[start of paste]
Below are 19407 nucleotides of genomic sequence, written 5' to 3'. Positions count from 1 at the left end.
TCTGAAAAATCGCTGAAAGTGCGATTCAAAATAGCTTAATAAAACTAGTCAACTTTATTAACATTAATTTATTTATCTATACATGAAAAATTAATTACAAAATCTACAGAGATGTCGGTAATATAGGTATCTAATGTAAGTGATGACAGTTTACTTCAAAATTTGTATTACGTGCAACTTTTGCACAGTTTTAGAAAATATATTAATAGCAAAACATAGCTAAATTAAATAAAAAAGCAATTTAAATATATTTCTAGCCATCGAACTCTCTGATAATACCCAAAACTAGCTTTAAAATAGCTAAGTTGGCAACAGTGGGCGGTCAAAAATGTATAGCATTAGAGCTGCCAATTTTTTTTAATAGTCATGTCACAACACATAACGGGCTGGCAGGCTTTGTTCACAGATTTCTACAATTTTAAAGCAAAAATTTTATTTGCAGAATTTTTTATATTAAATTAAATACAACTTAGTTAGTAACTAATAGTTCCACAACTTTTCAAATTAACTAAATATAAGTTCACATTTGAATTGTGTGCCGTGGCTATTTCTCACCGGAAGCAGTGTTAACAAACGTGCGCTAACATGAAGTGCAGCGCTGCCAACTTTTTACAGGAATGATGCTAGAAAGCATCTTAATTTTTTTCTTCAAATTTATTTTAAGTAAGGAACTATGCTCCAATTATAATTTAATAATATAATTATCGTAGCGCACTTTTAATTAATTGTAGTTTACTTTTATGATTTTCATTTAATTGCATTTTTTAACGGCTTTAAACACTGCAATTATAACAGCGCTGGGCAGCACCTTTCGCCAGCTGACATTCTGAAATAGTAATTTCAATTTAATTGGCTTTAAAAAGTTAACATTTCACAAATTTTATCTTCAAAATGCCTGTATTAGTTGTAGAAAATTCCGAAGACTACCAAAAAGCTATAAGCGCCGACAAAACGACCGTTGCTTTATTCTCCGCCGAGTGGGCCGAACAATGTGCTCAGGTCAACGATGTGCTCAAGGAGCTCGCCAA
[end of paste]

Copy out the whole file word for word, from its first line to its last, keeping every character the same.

Below are 19407 nucleotides of genomic sequence, written 5' to 3'. Positions count from 1 at the left end.
TCTGAAAAATCGCTGAAAGTGCGATTCAAAATAGCTTAATAAAACTAGTCAACTTTATTAACATTAATTTATTTATCTATACATGAAAAATTAATTACAAAATCTACAGAGATGTCGGTAATATAGGTATCTAATGTAAGTGATGACAGTTTACTTCAAAATTTGTATTACGTGCAACTTTTGCACAGTTTTAGAAAATATATTAATAGCAAAACATAGCTAAATTAAATAAAAAAGCAATTTAAATATATTTCTAGCCATCGAACTCTCTGATAATACCCAAAACTAGCTTTAAAATAGCTAAGTTGGCAACAGTGGGCGGTCAAAAATGTATAGCATTAGAGCTGCCAATTTTTTTTAATAGTCATGTCACAACACATAACGGGCTGGCAGGCTTTGTTCACAGATTTCTACAATTTTAAAGCAAAAATTTTATTTGCAGAATTTTTTATATTAAATTAAATACAACTTAGTTAGTAACTAATAGTTCCACAACTTTTCAAATTAACTAAATATAAGTTCACATTTGAATTGTGTGCCGTGGCTATTTCTCACCGGAAGCAGTGTTAACAAACGTGCGCTAACATGAAGTGCAGCGCTGCCAACTTTTTACAGGAATGATGCTAGAAAGCATCTTAATTTTTTTCTTCAAATTTATTTTAAGTAAGGAACTATGCTCCAATTATAATTTAATAATATAATTATCGTAGCGCACTTTTAATTAATTGTAGTTTACTTTTATGATTTTCATTTAATTGCATTTTTTAACGGCTTTAAACACTGCAATTATAACAGCGCTGGGCAGCACCTTTCGCCAGCTGACATTCTGAAATAGTAATTTCAATTTAATTGGCTTTAAAAAGTTAACATTTCACAAATTTTATCTTCAAAATGCCTGTATTAGTTGTAGAAAATTCCGAAGACTACCAAAAAGCTATAAGCGCCGACAAAACGACCGTTGCTTTATTCTCCGCCGAGTGGGCCGAACAATGTGCTCAGGTCAACGATGTGCTCAAGGAGCTCGCCAA